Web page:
Donald Kuspit

  • Yorgo Alexopoulos

    Talking to Yorgo Alexopoulos, it is clear that he regards himself as a painter, although his pictures are always on the move; they transform dynamically like cinema, which they are—high-tech cinema. He has traveled the earth to make the works in this show, shooting every place he’s been, among them the sand dunes of the United Arab Emirates, the savannas of Namibia, and the mountains and forests of western Canada. He’s interested in conflicted states of natural being, which he reconciles in his art. Act of Nature: In Eight Chapters, 2015–16—the grandest and key work in this exhibition

  • Dove Bradshaw

    “Poetry is everywhere evident,” Dove Bradshaw once said, which leads one to wonder what was poetic about the works in “Unintended Consequences”—a presentation of eight abstract sculptures, all from 2015–16, and eleven linen canvases, all covered with silver and liver of sulfur, and most from 2015. The works on view had an Abstract Expressionist look: They seemed intensely, even wildly, expressive, fraught with energy, beside themselves with excitement, dramatically restless. Yet this effect was deceptive—the sculptures are in fact assisted readymades. To create these works, Bradshaw

  • Janet Fish

    “The light would be through everything and energy through everything,” Janet Fish declared in 1988, and this is indeed what we find in her wondrous works: Light suffuses each of the nineteen still lifes that were on view in this exhibition, all made over the ten-year period between 1968 and 1978, which proved to be formative for the artist. The illumination is rapturous, immersive, mystical: It suffuses the transparent glass jars in Stuffed Peppers, 1970, and penetrates the wrapped transparent plastic in Box of Peaches, 1972. Energized by light, these everyday things are brought to dramatic

  • Ronnie Landfield

    Ronnie Landfield was once an enfant terrible: In 1967, at the age of twenty, he was invited to exhibit in the Whitney Annual an eight-foot-square painting called The Howl of Terror, a terrifyingly mystical Abstract Expressionist work. Now sixty-nine, he’s mellowed into an elder statesman, yet his paintings, albeit today somewhat tamer, are still poetic, the artist still seeking, as he puts it, to “fill the void that defines who we are”—fill it with glorious color, his forte from the beginning.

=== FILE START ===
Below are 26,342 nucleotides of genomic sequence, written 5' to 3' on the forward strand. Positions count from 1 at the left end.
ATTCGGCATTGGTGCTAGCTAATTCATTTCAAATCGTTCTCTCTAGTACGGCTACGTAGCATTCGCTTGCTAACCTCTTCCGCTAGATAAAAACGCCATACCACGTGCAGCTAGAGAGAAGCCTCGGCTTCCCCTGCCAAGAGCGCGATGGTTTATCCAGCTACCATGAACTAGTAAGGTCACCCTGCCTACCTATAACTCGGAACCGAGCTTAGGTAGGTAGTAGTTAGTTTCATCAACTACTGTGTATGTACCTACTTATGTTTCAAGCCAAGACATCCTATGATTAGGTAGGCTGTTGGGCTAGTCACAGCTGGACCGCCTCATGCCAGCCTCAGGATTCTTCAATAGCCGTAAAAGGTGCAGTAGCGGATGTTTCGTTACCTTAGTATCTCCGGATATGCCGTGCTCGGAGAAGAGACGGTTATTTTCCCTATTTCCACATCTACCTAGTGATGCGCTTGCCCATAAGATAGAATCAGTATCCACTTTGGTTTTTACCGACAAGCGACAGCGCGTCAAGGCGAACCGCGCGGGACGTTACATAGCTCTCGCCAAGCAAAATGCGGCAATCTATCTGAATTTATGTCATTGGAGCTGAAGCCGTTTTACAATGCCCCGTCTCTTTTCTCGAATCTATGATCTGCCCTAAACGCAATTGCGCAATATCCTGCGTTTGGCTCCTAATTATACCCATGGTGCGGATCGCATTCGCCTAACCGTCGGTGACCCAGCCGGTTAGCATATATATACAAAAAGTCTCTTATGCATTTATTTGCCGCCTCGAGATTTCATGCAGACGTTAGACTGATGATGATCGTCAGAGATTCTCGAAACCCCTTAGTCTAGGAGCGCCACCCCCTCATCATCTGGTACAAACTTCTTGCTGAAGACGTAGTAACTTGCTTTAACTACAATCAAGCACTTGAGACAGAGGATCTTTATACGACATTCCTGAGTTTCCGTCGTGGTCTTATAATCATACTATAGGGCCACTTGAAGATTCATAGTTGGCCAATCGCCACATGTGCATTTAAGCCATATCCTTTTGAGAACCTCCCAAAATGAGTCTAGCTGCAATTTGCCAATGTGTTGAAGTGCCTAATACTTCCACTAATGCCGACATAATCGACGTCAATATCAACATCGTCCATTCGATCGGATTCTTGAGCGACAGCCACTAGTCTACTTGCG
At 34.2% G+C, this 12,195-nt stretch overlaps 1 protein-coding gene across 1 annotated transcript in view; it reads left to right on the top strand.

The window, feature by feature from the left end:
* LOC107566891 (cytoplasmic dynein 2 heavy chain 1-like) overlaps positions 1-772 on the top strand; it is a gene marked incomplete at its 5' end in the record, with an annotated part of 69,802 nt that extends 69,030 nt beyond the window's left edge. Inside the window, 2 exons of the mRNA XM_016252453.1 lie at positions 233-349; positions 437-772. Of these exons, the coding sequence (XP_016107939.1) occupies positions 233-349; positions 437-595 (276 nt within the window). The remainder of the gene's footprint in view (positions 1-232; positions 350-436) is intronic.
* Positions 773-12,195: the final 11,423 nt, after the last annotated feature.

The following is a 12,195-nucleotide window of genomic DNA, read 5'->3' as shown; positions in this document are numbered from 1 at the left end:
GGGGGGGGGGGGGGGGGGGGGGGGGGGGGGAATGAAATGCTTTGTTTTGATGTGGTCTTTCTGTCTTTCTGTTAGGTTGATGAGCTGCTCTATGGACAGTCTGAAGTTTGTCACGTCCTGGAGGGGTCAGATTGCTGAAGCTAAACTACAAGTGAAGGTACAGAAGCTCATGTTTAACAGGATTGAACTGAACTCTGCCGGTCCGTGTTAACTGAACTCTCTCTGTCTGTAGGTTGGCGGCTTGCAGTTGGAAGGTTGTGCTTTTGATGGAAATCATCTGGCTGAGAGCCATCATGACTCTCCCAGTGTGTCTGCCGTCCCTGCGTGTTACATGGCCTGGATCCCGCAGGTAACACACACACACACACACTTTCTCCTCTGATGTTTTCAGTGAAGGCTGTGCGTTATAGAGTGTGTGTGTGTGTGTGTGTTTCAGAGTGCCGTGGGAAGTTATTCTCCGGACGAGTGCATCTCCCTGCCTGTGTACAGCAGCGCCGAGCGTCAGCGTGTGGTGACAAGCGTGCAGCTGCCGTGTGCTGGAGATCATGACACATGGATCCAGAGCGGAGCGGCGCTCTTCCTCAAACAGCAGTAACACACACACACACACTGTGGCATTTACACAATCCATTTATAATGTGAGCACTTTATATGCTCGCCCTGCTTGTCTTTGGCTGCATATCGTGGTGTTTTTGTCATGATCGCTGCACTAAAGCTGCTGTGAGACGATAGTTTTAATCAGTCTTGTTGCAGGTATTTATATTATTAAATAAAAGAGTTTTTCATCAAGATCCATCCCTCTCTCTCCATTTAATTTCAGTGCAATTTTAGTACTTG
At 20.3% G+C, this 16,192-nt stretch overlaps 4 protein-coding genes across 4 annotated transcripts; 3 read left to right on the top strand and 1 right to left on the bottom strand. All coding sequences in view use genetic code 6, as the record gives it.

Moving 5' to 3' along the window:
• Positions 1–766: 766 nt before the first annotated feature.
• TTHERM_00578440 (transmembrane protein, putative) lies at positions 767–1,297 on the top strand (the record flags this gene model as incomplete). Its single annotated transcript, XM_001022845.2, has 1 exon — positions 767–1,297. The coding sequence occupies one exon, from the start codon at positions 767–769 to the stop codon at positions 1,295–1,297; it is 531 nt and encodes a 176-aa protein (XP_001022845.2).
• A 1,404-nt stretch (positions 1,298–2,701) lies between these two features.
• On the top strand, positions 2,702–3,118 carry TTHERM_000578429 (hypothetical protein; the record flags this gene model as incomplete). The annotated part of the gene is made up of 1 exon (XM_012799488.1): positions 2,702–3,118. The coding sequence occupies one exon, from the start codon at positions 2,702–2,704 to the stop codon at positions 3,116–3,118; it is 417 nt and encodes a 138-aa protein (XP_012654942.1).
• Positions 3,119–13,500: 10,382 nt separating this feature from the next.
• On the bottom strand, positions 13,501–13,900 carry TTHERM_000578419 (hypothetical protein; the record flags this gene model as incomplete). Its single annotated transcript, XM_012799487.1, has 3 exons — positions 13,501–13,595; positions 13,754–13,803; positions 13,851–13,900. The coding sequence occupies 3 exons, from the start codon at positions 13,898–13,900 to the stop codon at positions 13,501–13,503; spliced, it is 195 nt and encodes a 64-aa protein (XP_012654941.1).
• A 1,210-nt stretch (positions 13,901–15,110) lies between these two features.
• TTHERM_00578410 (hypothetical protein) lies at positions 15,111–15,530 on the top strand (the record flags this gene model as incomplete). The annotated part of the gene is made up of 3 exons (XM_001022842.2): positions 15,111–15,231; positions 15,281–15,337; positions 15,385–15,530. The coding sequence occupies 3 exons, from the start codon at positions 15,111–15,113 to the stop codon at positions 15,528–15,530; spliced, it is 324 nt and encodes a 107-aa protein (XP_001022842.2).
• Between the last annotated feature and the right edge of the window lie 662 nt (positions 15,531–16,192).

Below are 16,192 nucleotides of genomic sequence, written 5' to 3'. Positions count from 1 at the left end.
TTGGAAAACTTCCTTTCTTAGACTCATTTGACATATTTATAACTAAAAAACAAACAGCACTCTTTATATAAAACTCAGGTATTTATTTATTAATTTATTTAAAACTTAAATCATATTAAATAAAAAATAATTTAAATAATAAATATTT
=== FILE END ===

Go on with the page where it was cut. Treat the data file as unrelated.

Paintings such as Long Way Across and Twilight Rise, both 2015, are “constructions”—Landfield’s

  • Roberto Matta

    “Matta in the 1950s and 1960s” was a curious assortment of Roberto Matta’s works, not all commensurate with each other: eleven drawings, all wax crayon and graphite; six oil paintings; and a figurative bronze sculpture. The sculpture, titled L’Impensable, 1959, portrays a human body stripped bare to metal bones, all spindly and surrealistic like some of Picasso’s earlier works. The drawings and paintings abruptly contrast. The former were full of luminous empty space, at times thinly toned with atmospheric color. A central field of fitful markings might form caricatures of human figures, sometimes

  • Avinash Chandra

    The work of Avinash Chandra (1931–1991) went through four periods, more or less coordinate with the places in which he lived. Arranged chronologically, this show—billed as a retrospective of the Simla, India–born painter’s art—surveyed these stages via sixty-two works made between the 1950s and 1980s. First, there was the New Delhi period. During this time, Chandra made relatively sober, often gloomy landscapes, typically showing houses in forests. These works were thickly painted and tightly composed, suggesting an insular world and claustrophobic space from which there is no escape.

  • McArthur Binion

    McArthur Binion was born on September 1, 1946, in Noxubee County in Mississippi. His father, Russell Earl Binion, age thirty-one at the time of his birth, worked in “industry,” and his mother, Martha Binion, was twenty-six. All this information is available on the artist’s birth certificate, of which he has made multiple copies, arranging these into grids and using them as the substratum for repeating modules of gestural strokes. The works represent what Lawrence Alloway called systemic painting, with an expressionistic edginess. The document features handwriting that is neat, impersonal,